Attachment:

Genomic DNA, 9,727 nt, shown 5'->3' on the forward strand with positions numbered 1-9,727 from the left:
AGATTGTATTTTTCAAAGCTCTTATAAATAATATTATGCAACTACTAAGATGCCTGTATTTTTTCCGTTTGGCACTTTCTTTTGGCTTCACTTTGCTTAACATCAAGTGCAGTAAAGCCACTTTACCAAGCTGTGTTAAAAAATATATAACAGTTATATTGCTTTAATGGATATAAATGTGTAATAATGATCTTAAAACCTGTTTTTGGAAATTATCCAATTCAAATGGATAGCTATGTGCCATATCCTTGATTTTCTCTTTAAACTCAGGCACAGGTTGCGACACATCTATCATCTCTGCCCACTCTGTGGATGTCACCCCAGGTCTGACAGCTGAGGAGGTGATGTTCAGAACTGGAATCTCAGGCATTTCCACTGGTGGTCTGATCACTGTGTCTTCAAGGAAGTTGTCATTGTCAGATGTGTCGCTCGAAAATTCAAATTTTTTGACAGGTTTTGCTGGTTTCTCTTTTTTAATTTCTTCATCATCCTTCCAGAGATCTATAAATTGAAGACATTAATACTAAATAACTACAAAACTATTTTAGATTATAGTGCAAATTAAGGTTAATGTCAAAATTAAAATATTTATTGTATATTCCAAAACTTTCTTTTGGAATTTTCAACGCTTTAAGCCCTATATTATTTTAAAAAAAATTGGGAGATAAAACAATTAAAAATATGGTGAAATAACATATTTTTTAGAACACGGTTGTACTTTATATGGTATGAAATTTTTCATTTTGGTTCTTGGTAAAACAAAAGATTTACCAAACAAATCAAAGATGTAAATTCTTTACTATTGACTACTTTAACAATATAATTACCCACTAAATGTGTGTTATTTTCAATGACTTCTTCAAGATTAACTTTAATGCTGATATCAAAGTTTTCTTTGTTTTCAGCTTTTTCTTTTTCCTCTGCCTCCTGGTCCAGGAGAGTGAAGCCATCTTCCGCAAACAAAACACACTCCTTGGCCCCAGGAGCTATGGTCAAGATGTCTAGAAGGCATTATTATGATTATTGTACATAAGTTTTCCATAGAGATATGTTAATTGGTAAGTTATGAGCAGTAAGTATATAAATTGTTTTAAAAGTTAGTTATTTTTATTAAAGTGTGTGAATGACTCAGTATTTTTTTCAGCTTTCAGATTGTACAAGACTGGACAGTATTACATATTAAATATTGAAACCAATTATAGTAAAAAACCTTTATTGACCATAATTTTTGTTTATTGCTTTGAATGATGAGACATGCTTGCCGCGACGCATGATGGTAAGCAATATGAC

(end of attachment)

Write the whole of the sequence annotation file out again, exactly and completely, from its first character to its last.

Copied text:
Genomic DNA, 9,727 nt, shown 5'->3' on the forward strand with positions numbered 1-9,727 from the left:
AGATTGTATTTTTCAAAGCTCTTATAAATAATATTATGCAACTACTAAGATGCCTGTATTTTTTCCGTTTGGCACTTTCTTTTGGCTTCACTTTGCTTAACATCAAGTGCAGTAAAGCCACTTTACCAAGCTGTGTTAAAAAATATATAACAGTTATATTGCTTTAATGGATATAAATGTGTAATAATGATCTTAAAACCTGTTTTTGGAAATTATCCAATTCAAATGGATAGCTATGTGCCATATCCTTGATTTTCTCTTTAAACTCAGGCACAGGTTGCGACACATCTATCATCTCTGCCCACTCTGTGGATGTCACCCCAGGTCTGACAGCTGAGGAGGTGATGTTCAGAACTGGAATCTCAGGCATTTCCACTGGTGGTCTGATCACTGTGTCTTCAAGGAAGTTGTCATTGTCAGATGTGTCGCTCGAAAATTCAAATTTTTTGACAGGTTTTGCTGGTTTCTCTTTTTTAATTTCTTCATCATCCTTCCAGAGATCTATAAATTGAAGACATTAATACTAAATAACTACAAAACTATTTTAGATTATAGTGCAAATTAAGGTTAATGTCAAAATTAAAATATTTATTGTATATTCCAAAACTTTCTTTTGGAATTTTCAACGCTTTAAGCCCTATATTATTTTAAAAAAAATTGGGAGATAAAACAATTAAAAATATGGTGAAATAACATATTTTTTAGAACACGGTTGTACTTTATATGGTATGAAATTTTTCATTTTGGTTCTTGGTAAAACAAAAGATTTACCAAACAAATCAAAGATGTAAATTCTTTACTATTGACTACTTTAACAATATAATTACCCACTAAATGTGTGTTATTTTCAATGACTTCTTCAAGATTAACTTTAATGCTGATATCAAAGTTTTCTTTGTTTTCAGCTTTTTCTTTTTCCTCTGCCTCCTGGTCCAGGAGAGTGAAGCCATCTTCCGCAAACAAAACACACTCCTTGGCCCCAGGAGCTATGGTCAAGATGTCTAGAAGGCATTATTATGATTATTGTACATAAGTTTTCCATAGAGATATGTTAATTGGTAAGTTATGAGCAGTAAGTATATAAATTGTTTTAAAAGTTAGTTATTTTTATTAAAGTGTGTGAATGACTCAGTATTTTTTTCAGCTTTCAGATTGTACAAGACTGGACAGTATTACATATTAAATATTGAAACCAATTATAGTAAAAAACCTTTATTGACCATAATTTTTGTTTATTGCTTTGAATGATGAGACATGCTTGCCGCGACGCATGATGGTAAGCAATATGAC